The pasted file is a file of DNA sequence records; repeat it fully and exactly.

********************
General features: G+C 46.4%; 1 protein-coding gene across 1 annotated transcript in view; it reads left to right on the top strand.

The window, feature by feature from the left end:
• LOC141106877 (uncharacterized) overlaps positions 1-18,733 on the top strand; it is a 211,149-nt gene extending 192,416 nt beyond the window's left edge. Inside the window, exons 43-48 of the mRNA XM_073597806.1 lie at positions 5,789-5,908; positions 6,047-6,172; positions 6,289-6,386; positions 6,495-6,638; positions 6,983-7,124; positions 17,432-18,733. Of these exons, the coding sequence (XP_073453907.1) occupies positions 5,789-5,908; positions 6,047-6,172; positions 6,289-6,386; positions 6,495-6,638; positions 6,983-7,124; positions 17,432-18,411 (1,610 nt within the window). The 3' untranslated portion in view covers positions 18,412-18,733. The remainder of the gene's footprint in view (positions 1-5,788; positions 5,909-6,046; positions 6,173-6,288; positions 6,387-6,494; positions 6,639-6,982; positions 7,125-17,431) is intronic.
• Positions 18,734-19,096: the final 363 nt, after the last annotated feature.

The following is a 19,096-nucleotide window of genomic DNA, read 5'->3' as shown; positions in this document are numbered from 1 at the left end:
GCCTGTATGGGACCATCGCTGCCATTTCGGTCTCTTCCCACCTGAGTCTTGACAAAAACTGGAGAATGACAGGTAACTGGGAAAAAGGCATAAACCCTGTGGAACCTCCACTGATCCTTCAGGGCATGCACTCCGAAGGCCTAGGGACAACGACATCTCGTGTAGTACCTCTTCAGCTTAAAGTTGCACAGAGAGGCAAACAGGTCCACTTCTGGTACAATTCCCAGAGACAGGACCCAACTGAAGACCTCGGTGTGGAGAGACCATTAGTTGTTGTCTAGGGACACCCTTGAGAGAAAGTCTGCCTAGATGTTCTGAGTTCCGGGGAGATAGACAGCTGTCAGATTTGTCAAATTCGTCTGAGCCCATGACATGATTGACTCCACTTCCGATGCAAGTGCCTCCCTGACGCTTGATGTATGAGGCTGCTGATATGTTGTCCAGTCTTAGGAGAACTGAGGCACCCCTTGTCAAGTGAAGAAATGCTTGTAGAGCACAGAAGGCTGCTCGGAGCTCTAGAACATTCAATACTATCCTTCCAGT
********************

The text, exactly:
General features: G+C 46.4%; 1 protein-coding gene across 1 annotated transcript in view; it reads left to right on the top strand.

The window, feature by feature from the left end:
• LOC141106877 (uncharacterized) overlaps positions 1-18,733 on the top strand; it is a 211,149-nt gene extending 192,416 nt beyond the window's left edge. Inside the window, exons 43-48 of the mRNA XM_073597806.1 lie at positions 5,789-5,908; positions 6,047-6,172; positions 6,289-6,386; positions 6,495-6,638; positions 6,983-7,124; positions 17,432-18,733. Of these exons, the coding sequence (XP_073453907.1) occupies positions 5,789-5,908; positions 6,047-6,172; positions 6,289-6,386; positions 6,495-6,638; positions 6,983-7,124; positions 17,432-18,411 (1,610 nt within the window). The 3' untranslated portion in view covers positions 18,412-18,733. The remainder of the gene's footprint in view (positions 1-5,788; positions 5,909-6,046; positions 6,173-6,288; positions 6,387-6,494; positions 6,639-6,982; positions 7,125-17,431) is intronic.
• Positions 18,734-19,096: the final 363 nt, after the last annotated feature.

The following is a 19,096-nucleotide window of genomic DNA, read 5'->3' as shown; positions in this document are numbered from 1 at the left end:
GCCTGTATGGGACCATCGCTGCCATTTCGGTCTCTTCCCACCTGAGTCTTGACAAAAACTGGAGAATGACAGGTAACTGGGAAAAAGGCATAAACCCTGTGGAACCTCCACTGATCCTTCAGGGCATGCACTCCGAAGGCCTAGGGACAACGACATCTCGTGTAGTACCTCTTCAGCTTAAAGTTGCACAGAGAGGCAAACAGGTCCACTTCTGGTACAATTCCCAGAGACAGGACCCAACTGAAGACCTCGGTGTGGAGAGACCATTAGTTGTTGTCTAGGGACACCCTTGAGAGAAAGTCTGCCTAGATGTTCTGAGTTCCGGGGAGATAGACAGCTGTCAGATTTGTCAAATTCGTCTGAGCCCATGACATGATTGACTCCACTTCCGATGCAAGTGCCTCCCTGACGCTTGATGTATGAGGCTGCTGATATGTTGTCCAGTCTTAGGAGAACTGAGGCACCCCTTGTCAAGTGAAGAAATGCTTGTAGAGCACAGAAGGCTGCTCGGAGCTCTAGAACATTCAATACTATCCTTCCAGT